If that doesn’t provide the sense that one of the Gators’ most famous figures is rather steamed with his school, just ask him to reflect what it might have been like if college football players during his era in the late 1980s had received money from the type of name, image and likeness (NIL) agreements now allowed in college sports.

“Bro, I want my reparations right now from the University of Florida,” Smith said. “I want to send their (expletive) a bill. I want interest on mine. Because I know one thing: When I was in that stadium – and I hate to talk about myself, but the system has forced me to talk about it because we couldn’t get NIL (payments) – running up and down that field with Cedric Smith leading the way with my great offensive linemen blocking for me, when you looked up in those stands you saw a whole lot of E. Smith jerseys up there. E. Smith 22s. You can look at the old videos and see how many jerseys were walking around. And I didn’t receive one red cent.

“So, let’s not talk about dismantling DEI at a time I think DEI happens to be a consequence of NIL. You get one, they take the other one away. It’s strategic.”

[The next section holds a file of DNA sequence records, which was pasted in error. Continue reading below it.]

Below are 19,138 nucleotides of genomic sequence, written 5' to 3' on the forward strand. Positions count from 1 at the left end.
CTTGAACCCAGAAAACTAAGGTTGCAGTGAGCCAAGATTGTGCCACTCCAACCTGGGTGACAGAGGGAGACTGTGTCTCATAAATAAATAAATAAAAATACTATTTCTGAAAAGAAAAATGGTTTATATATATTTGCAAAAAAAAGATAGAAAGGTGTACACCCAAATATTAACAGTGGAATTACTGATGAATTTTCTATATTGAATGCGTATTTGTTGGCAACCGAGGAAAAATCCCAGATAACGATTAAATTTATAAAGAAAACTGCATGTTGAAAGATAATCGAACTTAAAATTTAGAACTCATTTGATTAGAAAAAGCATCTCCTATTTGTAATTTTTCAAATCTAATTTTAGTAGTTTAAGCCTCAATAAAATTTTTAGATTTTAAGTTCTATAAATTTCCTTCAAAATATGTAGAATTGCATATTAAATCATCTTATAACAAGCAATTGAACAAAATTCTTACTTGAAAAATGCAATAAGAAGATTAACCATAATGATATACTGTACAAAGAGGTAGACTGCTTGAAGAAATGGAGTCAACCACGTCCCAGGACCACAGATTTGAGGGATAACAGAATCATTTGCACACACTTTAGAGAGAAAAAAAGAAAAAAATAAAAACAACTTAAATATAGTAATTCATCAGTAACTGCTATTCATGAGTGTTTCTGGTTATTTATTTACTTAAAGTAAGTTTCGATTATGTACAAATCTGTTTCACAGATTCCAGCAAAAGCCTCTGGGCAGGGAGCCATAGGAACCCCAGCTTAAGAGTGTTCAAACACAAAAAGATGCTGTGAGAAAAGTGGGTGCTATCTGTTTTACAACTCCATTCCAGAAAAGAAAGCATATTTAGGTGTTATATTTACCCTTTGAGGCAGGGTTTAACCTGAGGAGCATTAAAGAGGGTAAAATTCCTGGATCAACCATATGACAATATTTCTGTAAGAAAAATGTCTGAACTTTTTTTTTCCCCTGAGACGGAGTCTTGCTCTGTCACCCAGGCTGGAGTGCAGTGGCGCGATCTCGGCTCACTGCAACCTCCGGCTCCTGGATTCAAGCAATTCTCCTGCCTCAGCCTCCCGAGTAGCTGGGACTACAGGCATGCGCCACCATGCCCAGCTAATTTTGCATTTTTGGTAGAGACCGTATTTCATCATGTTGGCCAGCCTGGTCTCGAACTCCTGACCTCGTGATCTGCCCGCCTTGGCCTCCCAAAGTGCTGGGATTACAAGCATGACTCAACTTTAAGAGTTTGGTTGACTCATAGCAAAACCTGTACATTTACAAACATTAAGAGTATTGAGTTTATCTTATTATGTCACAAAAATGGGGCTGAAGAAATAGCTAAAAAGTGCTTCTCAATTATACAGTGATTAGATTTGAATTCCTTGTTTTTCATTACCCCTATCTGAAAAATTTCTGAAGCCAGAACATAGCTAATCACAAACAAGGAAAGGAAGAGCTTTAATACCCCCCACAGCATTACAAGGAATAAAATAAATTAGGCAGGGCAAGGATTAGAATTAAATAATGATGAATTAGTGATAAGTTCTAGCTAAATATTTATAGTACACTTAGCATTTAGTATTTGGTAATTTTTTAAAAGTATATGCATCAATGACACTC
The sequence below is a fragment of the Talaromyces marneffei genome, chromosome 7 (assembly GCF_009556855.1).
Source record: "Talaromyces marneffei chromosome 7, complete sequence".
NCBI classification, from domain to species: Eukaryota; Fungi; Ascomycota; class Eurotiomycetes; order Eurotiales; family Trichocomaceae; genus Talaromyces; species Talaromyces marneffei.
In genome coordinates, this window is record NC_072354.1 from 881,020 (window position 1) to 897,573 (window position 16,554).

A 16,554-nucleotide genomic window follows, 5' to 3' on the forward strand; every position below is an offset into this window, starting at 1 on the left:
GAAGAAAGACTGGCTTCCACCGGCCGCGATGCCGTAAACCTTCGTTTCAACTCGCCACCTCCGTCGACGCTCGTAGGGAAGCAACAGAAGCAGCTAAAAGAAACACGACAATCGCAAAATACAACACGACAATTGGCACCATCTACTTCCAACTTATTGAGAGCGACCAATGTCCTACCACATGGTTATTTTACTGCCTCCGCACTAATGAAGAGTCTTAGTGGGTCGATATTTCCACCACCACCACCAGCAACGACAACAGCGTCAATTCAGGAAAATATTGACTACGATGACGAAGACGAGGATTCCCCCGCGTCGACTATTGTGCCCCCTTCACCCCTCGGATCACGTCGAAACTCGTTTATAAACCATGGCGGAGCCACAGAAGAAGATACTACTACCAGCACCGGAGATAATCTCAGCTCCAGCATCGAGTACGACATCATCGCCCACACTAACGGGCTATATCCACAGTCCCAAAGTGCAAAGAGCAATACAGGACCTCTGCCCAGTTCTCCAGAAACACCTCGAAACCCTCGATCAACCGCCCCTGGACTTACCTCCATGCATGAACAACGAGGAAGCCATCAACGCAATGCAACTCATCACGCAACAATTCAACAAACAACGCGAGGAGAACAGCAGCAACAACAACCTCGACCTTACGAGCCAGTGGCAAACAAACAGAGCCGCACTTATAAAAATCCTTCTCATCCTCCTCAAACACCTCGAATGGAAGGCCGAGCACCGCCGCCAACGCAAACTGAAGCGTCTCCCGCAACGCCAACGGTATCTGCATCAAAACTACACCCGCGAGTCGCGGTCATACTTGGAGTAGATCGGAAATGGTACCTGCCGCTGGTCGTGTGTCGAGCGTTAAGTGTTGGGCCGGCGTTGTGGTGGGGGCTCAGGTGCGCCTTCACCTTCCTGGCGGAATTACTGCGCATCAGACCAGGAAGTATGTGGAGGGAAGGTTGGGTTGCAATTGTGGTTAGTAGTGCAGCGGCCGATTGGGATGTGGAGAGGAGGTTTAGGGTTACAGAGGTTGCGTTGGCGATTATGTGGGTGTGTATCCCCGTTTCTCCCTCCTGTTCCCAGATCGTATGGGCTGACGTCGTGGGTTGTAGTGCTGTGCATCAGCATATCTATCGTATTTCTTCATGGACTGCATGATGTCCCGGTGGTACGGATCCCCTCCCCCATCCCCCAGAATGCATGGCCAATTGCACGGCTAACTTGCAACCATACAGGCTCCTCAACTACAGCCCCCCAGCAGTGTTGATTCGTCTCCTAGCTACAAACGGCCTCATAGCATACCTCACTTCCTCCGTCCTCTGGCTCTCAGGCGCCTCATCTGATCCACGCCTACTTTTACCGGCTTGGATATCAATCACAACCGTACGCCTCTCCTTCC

Smith’s attempt to connect the between DEI and NIL is a bit of a stretch when considering that the overwhelmingly majority of people affected by DEI extends way beyond athletics – a point that Smith makes himself.

Then again, don’t stop him. He’s on a roll. And it’s no wonder that the three-time Super Bowl winner suspects there’s some connection, considering that for the two highest-revenue college sports, Black athletes represented 54% of Division 1 basketball players and 48% of D-1 football players in 2023, according to an NCAA database. Then there’s the apparent movement to eliminate the spirit of DEI on so many levels. Florida is hardly alone. At least 30 states have introduced or passed legislation to restrict or regulate DEI initiatives. And last year, the U.S. Supreme Court issued a landmark ruling that restricted race-conscious college admissions.

Meanwhile, in the corporate world, a growing number of companies have pulled back DEI initiatives that were instituted after the heinous death of George Floyd in 2020.